The American flag was raised over the World War I Memorial for the first time on Friday, April 16, the formal unveiling of the memorial that honors the 4.7 million Americans who served their nation in World War I, including 116,516 who made the supreme sacrifice. The First Colors Ceremony featured recorded remarks by President Joe Biden and Secretary of the Interior Deb Haaland. A full recording of the event is available online. The National Park Service welcomes visitors to the World War I Memorial, which is now open to the public.
“The National Park Service is proud to be a part of the raising of the American flag over the memorial that honors the Americans who served this country during World War I,” NPS Deputy Director Shawn Benge said. “This memorial joins a nationally significant group of parks, monuments and memorials that commemorate and tell the stories of the American experience, and I encourage everyone to join me in honoring the service and sacrifice of the heroes who served their country in the First World War.”
Built by the United States World War I Centennial Commission and designed by architect Joseph Weishaar, the new memorial features a statue of Gen. John J. Pershing, commander of the American Expeditionary Forces during the war; the Peace Fountain, a cascade of water behind an excerpt from the poem “The Young Dead Soldiers Do Not Speak” by Archibald MacLeish; engraved quotes and references to theaters, campaigns and battles in which American forces participated; and exhibits about the role of the United States in World War I.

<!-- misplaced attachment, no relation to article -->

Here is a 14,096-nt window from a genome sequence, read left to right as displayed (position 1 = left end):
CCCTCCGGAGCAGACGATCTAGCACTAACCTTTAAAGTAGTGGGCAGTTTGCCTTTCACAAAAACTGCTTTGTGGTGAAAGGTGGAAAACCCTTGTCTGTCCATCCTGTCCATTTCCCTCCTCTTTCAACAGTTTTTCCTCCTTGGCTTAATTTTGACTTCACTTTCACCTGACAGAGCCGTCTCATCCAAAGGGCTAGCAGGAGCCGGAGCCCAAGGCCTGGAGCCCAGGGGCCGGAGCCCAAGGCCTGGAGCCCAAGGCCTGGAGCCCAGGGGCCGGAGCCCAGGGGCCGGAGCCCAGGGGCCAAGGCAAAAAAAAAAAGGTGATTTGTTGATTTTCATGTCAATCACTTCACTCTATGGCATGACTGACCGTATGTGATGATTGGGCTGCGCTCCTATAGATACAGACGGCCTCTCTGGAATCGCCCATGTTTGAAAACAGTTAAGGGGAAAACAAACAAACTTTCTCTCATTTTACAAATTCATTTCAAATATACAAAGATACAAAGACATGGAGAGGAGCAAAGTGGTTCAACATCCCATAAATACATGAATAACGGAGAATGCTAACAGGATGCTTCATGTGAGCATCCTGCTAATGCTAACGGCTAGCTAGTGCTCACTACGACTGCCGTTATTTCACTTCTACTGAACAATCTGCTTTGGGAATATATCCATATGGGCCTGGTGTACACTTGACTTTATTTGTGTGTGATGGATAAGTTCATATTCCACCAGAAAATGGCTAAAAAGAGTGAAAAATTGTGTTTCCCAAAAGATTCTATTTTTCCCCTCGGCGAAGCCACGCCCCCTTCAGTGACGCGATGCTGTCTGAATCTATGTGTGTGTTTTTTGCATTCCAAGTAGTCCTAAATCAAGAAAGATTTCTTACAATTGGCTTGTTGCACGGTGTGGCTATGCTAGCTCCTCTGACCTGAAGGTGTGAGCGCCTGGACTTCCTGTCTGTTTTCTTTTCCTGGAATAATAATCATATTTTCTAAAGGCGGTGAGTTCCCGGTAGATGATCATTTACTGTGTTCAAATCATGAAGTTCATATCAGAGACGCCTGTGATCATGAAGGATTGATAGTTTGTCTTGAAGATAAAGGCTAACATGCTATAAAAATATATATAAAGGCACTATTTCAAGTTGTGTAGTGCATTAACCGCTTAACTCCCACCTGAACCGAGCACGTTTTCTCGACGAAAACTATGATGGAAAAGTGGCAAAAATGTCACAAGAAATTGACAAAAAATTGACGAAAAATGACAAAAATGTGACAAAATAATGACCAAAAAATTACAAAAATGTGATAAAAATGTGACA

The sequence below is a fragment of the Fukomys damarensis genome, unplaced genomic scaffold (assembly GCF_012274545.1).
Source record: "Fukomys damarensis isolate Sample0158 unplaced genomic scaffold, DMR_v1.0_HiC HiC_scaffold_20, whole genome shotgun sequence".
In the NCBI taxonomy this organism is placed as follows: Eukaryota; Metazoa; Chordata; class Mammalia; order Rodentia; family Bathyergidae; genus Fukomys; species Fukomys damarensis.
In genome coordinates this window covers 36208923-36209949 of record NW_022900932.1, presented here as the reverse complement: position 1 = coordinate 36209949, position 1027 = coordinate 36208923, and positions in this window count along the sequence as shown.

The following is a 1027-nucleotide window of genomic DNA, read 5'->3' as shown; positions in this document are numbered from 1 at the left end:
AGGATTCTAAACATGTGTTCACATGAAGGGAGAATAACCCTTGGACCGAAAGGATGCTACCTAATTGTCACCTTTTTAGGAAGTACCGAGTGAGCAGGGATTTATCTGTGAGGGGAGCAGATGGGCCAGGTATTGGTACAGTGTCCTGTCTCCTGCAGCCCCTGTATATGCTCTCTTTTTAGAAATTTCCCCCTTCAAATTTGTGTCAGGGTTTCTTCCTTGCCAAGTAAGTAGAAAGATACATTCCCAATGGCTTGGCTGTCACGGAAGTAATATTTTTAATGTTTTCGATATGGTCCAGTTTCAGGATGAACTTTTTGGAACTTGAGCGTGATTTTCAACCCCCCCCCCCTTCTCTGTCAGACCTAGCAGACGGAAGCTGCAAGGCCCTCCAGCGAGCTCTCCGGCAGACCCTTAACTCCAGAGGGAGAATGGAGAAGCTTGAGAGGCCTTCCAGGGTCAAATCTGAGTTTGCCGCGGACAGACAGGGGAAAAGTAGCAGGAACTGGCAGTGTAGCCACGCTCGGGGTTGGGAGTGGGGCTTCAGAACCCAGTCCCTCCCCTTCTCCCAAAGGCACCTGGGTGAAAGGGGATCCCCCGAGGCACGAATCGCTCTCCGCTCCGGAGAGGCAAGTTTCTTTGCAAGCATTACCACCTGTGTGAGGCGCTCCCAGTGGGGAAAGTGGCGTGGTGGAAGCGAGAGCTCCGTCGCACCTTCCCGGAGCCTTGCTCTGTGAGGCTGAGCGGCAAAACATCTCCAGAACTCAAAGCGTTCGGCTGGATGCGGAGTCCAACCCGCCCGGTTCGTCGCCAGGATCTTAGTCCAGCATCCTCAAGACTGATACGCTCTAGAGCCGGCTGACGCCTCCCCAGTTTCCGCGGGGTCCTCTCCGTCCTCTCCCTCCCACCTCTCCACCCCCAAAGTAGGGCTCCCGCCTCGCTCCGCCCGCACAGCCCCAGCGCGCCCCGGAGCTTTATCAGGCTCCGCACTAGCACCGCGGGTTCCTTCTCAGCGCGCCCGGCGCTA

The memorial’s central feature, a sculpture titled “A Soldier’s Journey,” is scheduled for installation in 2024. The 58-foot-long bas-relief sculpture by Sabin Howard will feature 38 figures depicting the journey of a recurring American soldier and representing the larger American experience of World War I.
The memorial is located at the former Pershing Park, 1.76-acres along Pennsylvania Avenue NW between 14th Street NW and 15th Street NW, across from the White House Visitor Center. The World War I Memorial builds on the original design of Pershing Park, dedicated at the site in 1981 as the American Expeditionary Forces Memorial.
“The time is long overdue for the World War I Memorial to take its rightful place among the memorials of the nation’s capital that pay tribute to the men and women who served and sacrificed in America’s armed conflicts,” Jeff Reinbold, superintendent of National Mall and Memorial Parks said. “The National Park Service is honored to serve as a keeper of America’s stories, and to care for this incredible memorial at which we honor those who served both “Over There” and on the home front in World War I.”
The World War I Memorial is open to the public 24 hours a day, seven days a week. National Park Service rangers provide programs for visitors and answer questions.
IMAGES: National Park Service